Markus Hafner, Ph.D.
RNA Molecular Biology Group
Building 50, Room 1154
50 South Drive
Bethesda, MD 20814
The RNA Molecular Biology Group (RMBG) studies the impact of RNA binding proteins (RBPs) on posttranscriptional gene regulation (PTGR). PTGR summarizes various processes acting upon coding and non-coding RNA and includes RNA maturation, ribonucleoprotein (RNP) assembly, transport, translation, and turnover. The recent introduction of large-scale quantitative methods, such as next-generation sequencing (NGS) and modern mass spectrometry (MS), allows for the first time determination of the functional impact of RBPs on a systems-wide level and has sparked a renewed interest in the systematic characterization of PTGR processes. Members of the RMBG focus on elucidating the function and molecular mechanisms of RNA binding proteins involved in RNA transport, RNA stability and turnover, and RNA translation. Broadly, we are pursuing four interdependent projects:
- Investigate the role of predicted AU-rich element binding proteins in determining mRNA turnover.
- Identify and characterize the interaction network of mRNA binding transport and shuttling proteins and their RNA targets at a sequence and functional level.
- Investigate the impact of select RBPs on translation initiation and elongation.
- Integrate the results from our systems-level determination of cis-acting elements into high-resolution maps of posttranscriptional regulatory events.
Markus Hafner, PhD., joined the Laboratory of Muscle Stem Cells and Gene Regulation as an Investigator in 2014. Before his appointment at NIAMS, he was a postdoctoral fellow in the Laboratory of Dr. Thomas Tuschl at the Rockefeller University in New York. There he worked on mechanisms of gene silencing by small RNAs, and developed methods to characterize posttranscriptional gene regulation by RNA binding proteins. Prior to coming to the United States, Dr. Hafner lived in Germany, Mexico, China, Greece, and Honduras. He obtained a M.Sc. in chemistry in 2002 and a Ph.D. in biochemistry in 2007 from the University of Bonn, Germany. His graduate work under Dr. Michael Famulok focused on the use of RNA aptamers to select small molecule inhibitors for cytohesins, a family of guanosine exchange factors, which revealed their role in the insulin signaling pathway. In his own laboratory at NIAMS, Dr. Hafner will focus on dissecting the composition of ribonucleoproteins (RNPs) involved in cellular RNA transport and control of RNA stability. This is a prerequisite for understanding the consequences of dysregulation and/or mutation of RNA-binding proteins (RBPs), and/or their target RNA-binding sites in disease.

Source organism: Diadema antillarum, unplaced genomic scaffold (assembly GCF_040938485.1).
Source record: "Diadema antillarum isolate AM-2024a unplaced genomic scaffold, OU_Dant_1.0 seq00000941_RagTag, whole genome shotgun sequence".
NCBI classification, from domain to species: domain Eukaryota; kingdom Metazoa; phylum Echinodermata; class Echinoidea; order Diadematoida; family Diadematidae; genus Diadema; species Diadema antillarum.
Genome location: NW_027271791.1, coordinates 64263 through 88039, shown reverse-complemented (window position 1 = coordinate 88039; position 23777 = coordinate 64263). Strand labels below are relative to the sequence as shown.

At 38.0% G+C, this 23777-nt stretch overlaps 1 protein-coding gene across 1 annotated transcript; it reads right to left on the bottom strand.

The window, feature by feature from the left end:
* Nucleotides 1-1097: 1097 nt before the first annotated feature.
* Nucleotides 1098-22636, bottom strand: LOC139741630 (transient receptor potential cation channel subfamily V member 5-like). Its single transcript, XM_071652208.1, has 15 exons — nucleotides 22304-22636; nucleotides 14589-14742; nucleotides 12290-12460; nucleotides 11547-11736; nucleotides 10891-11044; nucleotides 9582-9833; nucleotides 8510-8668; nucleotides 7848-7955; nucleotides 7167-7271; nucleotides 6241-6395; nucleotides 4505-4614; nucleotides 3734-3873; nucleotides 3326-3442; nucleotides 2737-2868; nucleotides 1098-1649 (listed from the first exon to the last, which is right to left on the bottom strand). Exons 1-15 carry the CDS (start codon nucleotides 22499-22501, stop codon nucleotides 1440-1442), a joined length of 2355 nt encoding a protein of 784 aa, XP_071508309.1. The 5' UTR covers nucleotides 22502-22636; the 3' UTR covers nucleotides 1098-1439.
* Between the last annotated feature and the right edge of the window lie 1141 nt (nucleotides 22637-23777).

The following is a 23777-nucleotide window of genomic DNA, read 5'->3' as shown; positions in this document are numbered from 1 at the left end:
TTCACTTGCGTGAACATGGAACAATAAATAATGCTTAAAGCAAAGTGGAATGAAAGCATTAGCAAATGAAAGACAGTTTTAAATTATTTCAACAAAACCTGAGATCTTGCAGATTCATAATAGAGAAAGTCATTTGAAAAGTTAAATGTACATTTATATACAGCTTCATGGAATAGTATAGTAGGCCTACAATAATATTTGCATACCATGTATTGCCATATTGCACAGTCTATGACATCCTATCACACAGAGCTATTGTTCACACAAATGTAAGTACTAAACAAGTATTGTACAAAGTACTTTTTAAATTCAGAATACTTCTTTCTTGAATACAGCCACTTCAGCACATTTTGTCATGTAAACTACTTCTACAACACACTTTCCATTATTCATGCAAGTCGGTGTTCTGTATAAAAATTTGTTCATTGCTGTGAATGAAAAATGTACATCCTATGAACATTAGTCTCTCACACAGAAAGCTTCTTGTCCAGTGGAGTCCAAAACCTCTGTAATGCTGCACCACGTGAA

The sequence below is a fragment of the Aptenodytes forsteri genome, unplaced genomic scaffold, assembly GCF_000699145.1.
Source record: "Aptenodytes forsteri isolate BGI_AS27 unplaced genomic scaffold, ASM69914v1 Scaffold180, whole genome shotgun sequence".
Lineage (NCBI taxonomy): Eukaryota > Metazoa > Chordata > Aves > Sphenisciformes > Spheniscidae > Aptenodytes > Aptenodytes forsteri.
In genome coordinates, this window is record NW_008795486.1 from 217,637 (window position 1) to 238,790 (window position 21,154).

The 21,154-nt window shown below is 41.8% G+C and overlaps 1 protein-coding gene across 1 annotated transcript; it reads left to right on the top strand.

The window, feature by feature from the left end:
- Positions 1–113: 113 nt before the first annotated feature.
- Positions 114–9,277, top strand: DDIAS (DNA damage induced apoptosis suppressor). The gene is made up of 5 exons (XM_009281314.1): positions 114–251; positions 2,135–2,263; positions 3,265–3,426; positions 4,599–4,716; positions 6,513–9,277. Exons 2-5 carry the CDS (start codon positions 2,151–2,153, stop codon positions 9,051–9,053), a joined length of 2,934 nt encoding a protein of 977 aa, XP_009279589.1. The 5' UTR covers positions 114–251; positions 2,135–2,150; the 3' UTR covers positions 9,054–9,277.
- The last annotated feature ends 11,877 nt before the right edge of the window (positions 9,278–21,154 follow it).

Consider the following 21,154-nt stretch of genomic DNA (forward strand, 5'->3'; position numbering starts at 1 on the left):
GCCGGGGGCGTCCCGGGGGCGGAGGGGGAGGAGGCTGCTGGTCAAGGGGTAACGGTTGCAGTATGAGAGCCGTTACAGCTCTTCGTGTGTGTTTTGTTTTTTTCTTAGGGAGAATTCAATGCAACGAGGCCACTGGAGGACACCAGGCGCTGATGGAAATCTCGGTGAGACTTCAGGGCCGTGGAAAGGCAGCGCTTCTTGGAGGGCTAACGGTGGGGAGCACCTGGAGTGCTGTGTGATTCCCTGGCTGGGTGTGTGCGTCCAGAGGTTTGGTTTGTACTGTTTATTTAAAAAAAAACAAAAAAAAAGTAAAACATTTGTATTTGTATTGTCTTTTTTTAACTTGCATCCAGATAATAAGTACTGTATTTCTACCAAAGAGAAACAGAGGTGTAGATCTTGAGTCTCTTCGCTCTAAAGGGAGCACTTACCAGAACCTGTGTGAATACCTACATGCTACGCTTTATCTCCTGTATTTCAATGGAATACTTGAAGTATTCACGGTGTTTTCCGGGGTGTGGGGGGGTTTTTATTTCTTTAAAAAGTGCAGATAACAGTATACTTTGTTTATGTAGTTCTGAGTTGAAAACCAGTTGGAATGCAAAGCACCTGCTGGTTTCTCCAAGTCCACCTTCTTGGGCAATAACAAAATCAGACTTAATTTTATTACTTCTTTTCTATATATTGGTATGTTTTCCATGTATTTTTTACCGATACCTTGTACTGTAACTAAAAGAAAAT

Sarshad AA, Juan AH, Muler AIC, Anastasakis DG, Wang X, Genzor P, Feng X, Tsai PF, Sun HW, Haase AD, Sartorelli V, Hafner M. Argonaute-miRNA Complexes Silence Target mRNAs in the Nucleus of Mammalian Stem Cells. Mol Cell. 2018;71(6):1040-1050.e8.
Benhalevy D, Anastasakis DG, Hafner M. Proximity-CLIP provides a snapshot of protein-occupied RNA elements in subcellular compartments. Nat Methods. 2018;15(12):1074-1082.
Yamaji M, Jishage M, Meyer C, Suryawanshi H, Der E, Yamaji M, Garzia A, Morozov P, Manickavel S, McFarland HL, Roeder RG, Hafner M, Tuschl T. DND1 maintains germline stem cells via recruitment of the CCR4-NOT complex to target mRNAs. Nature. 2017;543(7646):568-572.
Sauer M, Juranek SA, Marks J, De Magis A, Kazemier HG, Hilbig D, Benhalevy D, Wang X, Hafner M, Paeschke K. DHX36 prevents the accumulation of translationally inactive mRNAs with G4-structures in untranslated regions. Nat Commun. 2019;10(1):2421.
Benhalevy D, Gupta SK, Danan CH, Ghosal S, Sun HW, Kazemier HG, Paeschke K, Hafner M, Juranek SA. The Human CCHC-type Zinc Finger Nucleic Acid-Binding Protein Binds G-Rich Elements in Target mRNA Coding Sequences and Promotes Translation. Cell Rep. 2017;18(12):2979-2990.
Related Scientific Focus Areas
Molecular Biology and Biochemistry
This page was last updated on November 12th, 2019